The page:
Can You Get Altitude Sickness In Breckenridge?
Are you about to visit Breckenridge for skiing or vacation and need to know: can you get altitude sickness in Breckenridge? If you are, then you've come to the right spot for some answers. We'll go over the symptoms, causes and how to avoid altitude sickness in Breckenridge Colorado.
Breckenridge Colorado Altitude
Breckenridge is known for its beautiful landscape and amazing ski resorts, but it is also known for its high altitude. Breckenridge, Colorado elevation is 9,600 feet above sea level. This makes it one of the highest towns in the United States.
In addition, at the Breckenridge Ski Resort the summit is 12,998 feet high. Whether skiing, hiking or visiting in general, these are some very high altitudes to adjust to.
Can You Get Altitude Sickness In Breckenridge?
So can you get altitude sickness in Breckenridge? Yes. If you are planning on visiting the high country anytime soon, it is important to recognize the symptoms and treatment for altitude sickness. This condition can affect anyone but is most common in people who have not spent much time at higher altitudes before. While it is not a serious medical condition, altitude sickness can be uncomfortable and make your time in the mountains unpleasant if left untreated.
The full name of this condition is acute mountain sickness (AMS) and it occurs when your body struggles to adapt to higher elevations. Because of the way air pressure works, there is less oxygen at higher altitudes like in Breckenridge. Your body has to work harder to make up for this lack of oxygen. Altitude sickness can occur when you go above 8,000 feet and may result in headaches and/or nausea. It can also cause fatigue, difficulty breathing, dizziness and trouble sleeping.
Altitude sickness prevention is the safest bet, so it's best to follow the steps below to avoid altitude sickness Breckenridge Colorado.
How To Avoid Altitude Sickness In Breckenridge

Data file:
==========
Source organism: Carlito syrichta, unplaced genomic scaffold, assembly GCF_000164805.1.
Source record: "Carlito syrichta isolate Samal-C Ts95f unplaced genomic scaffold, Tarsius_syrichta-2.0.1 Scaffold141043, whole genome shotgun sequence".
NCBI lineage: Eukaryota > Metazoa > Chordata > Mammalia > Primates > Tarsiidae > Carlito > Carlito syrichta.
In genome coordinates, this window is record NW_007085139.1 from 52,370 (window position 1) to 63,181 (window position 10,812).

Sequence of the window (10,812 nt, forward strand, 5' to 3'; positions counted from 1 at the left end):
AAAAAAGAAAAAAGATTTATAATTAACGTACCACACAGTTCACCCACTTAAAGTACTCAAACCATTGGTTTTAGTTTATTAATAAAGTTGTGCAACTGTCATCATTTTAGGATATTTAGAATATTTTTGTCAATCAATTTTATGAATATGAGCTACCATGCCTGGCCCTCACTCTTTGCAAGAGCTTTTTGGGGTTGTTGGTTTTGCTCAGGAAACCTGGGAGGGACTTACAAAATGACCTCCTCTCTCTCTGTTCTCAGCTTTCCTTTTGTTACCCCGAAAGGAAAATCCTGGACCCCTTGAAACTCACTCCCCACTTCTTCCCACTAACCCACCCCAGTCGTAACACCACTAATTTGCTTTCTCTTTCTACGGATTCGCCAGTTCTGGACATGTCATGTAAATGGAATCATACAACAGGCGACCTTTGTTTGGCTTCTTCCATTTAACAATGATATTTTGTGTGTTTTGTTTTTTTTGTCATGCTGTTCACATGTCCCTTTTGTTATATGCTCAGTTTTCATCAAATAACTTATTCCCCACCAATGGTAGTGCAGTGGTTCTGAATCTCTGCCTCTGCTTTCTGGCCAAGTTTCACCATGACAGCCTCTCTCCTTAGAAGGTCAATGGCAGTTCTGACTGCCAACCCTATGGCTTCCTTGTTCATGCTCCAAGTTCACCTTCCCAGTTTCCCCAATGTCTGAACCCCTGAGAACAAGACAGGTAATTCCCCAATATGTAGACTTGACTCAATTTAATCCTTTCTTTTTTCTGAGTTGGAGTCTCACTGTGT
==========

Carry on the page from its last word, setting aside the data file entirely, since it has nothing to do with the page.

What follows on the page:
If you want to know how to avoid altitude sickness in Breckenridge or how to avoid altitude sickness while skiing, follow the three steps below. Although these steps can also help relieve altitude sickness, preventing altitude sickness is easier than trying to fight it once it kicks in.
1. Hydrate Yourself
You may already know that when you are hiking, or even just drinking at the bar, it is important to stay hydrated. At high altitude, however, hydration is even more important. The lower oxygen level and thinner atmosphere in Breckenridge means that your body has to work harder to breathe and may dehydrate you faster than normal. Staying hydrated will help your body adjust more easily and will reduce altitude sickness symptoms.
The best thing you can do is to drink at least a half of an ounce of water per pound of your body weight each day. That equates to about 6-8 glasses of water for the average adult. Of course, if you are engaging in high-altitude activities like skiing or snowboarding, you will want to drink even more than this.
To boost your hydration, take Zaca's hydration packets
along with water to maximize and enhance water absorption.
2. Take Time To Acclimate
One of the best ways to avoid altitude sickness is to take time to acclimate until your body adjusts to the lower levels of oxygen available at high altitudes. If you are arriving from sea level, plan on spending the first day in Denver relaxing and not exerting yourself too much before proceeding to Breckenridge.
Once you arrive in Breckenridge, take it easy for at least a day until your body adjusts to the higher elevation. Avoid hiking or skiing too many vertical feet on day one. As long as you take it easy for the first day and make smart decisions about how high you go, you should be able to enjoy Breckenridge with lessened altitude sickness problems.
3. Take Supplements For Altitude Sickness
Two ingredients that have been proven to combat altitude sickness:
Glutathione, which is a key amino acid and antioxidant in the body, is shown to drop in levels in response to high altitude. Supplementing it may help replenish glutathione levels and fight free radical damage to combat altitude sickness.
Dihydromyricetin was shown in a a 2014 study to improve high altitude performance.² To charge your body up to combat altitude stress, take Dihydromyricetin before and during your Breckenridge trip.
Sold throughout Colorado, Zaca chewables are small, berry flavored tablets that can help you feel better while you're at high altitude. Packed with nutrients including both science-backed Glutathione and Dihydromyricetin,
these help you have the best experience by enhancing hydration, boosting your antioxidants, and improving overall performance. Try Zaca's chewable tablets today so your body can best respond to the physical stress of high altitude conditions!
1. Effect of high altitude (7,620 m) exposure on glutathione
2. Dihydromyricetin Improves Physical Performance under Simulated High Altitude